CAN THEY REALLY SELL THAT ON THE INTERNET?

I love the Internet.  I admit it.  I can find an apartment on Craigslist, rent a movie on Netflix and dream about meeting the perfect man on Match.com.  I can even track down a replacement part for my near extinct refrigerator.  Forget about letting your fingers do the walking through the Yellow Pages.  Mine would much rather dance across the keyboard to find what I’m hankering for these days.

Which makes me wonder.  What else can be found on the Internet?  Endangered species and products, perhaps.

You bet.

African ivory, rare birds, leopard and polar bear pelts, even tiger-bone wine can be had with a click.  Would you like some hawksbill turtle shells to decorate your home?  Or, how about a nice shahtoosh shawls from an endangered Tibetan antelope to keep you warm?  What’s that?  You’re looking for something living and breathing to cuddle up next to?  No problem.  Online ads can be found for baby lions, tigers, leopard cubs, crocodiles, an ocelot and a bonobo.  That’s still not quite what you’re after?  Then how about settling for a chimp, a marmoset or an adorable capuchin monkey?

Wait a minute!  How can this be possible?  Isn’t all that stuff illegal?

Uh huh.  No matter.  You’re talking the Internet, baby.  It’s as if the genie has been released from his bottle and can now grant your heart’s desire.  The result is that the Internet has become one of the greatest threats to rare species.  Cyberspace is helping to fuel the illegal wildlife trade through opening up new markets and globalization.

The International Fund for Animals (IFAW) conducted a three-month survey in 2008 and discovered that more than 7,000 species worth $3.8 million were being sold on auction sites, classified ads and chat rooms.  Most were in the U.S. while many were in Europe, China, Russia and Australia.  How does it work?  That’s the beauty of it.  Say I offer to sell a Siberian tiger online.  You call me, we talk and no one will be the wiser.  The Internet offers unscrupulous dealers and sophisticated smuggling rings exactly what they want—anonymity.  What better haven in which to carry on a nefarious trade?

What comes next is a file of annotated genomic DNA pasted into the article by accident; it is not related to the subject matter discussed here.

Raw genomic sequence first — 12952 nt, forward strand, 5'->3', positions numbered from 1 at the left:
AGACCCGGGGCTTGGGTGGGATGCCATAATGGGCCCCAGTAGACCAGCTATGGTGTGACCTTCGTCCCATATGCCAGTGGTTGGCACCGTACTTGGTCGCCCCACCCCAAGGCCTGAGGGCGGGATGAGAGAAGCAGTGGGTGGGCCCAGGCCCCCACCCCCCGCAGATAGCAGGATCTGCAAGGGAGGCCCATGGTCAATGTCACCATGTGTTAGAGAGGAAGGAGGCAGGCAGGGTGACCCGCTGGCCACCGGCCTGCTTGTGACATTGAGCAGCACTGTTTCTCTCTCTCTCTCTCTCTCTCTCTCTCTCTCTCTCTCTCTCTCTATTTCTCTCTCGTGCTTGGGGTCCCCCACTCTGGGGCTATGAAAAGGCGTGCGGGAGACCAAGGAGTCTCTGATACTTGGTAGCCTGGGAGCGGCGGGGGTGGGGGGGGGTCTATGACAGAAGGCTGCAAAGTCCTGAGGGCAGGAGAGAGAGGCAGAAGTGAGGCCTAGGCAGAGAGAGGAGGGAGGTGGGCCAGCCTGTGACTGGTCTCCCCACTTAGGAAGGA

“The result is a cyber black market where the future of the world’s rarest animals is being traded away,” declared Phyllis Campbell-McRae, Director of IFAW UK.

No kidding.  Thousands of endangered animals and animal parts are regularly offered for sale online.  The latest example is the Kaiser’s spotted newt, a rare salamander found only in four streams in the Zagros Mountains of Iran.  Wouldn’t you know?  I’d never even heard of it before now and it’s already one of the first species being driven to extinction by the Internet.  Apparently, people in the pet trade are really hot for these little critters.  So much so that demand has reduced their population by eighty percent.  Less than 1,000 mature newts now remain in the wild.

Here’s the top seven species endangered by the Internet trade according to the Huffington Post:

1.  Kaiser’s Spotted Newt – You already know about this one.  How much is that little spotted newt on your monitor screen going for?  They’re a bargain at $300.

2.  Red & Pink Coral – Think about it.  Your jewelry isn’t pretty enough to justify wiping out entire coral reefs.

3.  Elephants – Yes, they’re still being illegally hunted for their ivory.  According to IFAW, the worldwide population of 600,000 elephants is diminishing by 38,000 a year.  Hey, ivory figurines are just something else to dust.

4.  Tigers – 100,000 tigers roamed Asia as recently as 100 years ago.  Now there are estimated to be less than 3,000 tigers remaining in the wild.  Tiger-bone wine is not going to improve your rheumatism or arthritis.

5.  Capuchin Monkeys – Viewed as status symbols and/or substitute children.  How about adopting a cat or dog?

6.  Ocelots – Still one more exotic house pet.  They belong in the wild, not in your home.

7.  Polar bears – Don’t they already have enough trouble just dealing with climate change?

Below is a photo of the Kaiser’s spotted newt, courtesy of Dr. Richard Bartlett.

spotted newt

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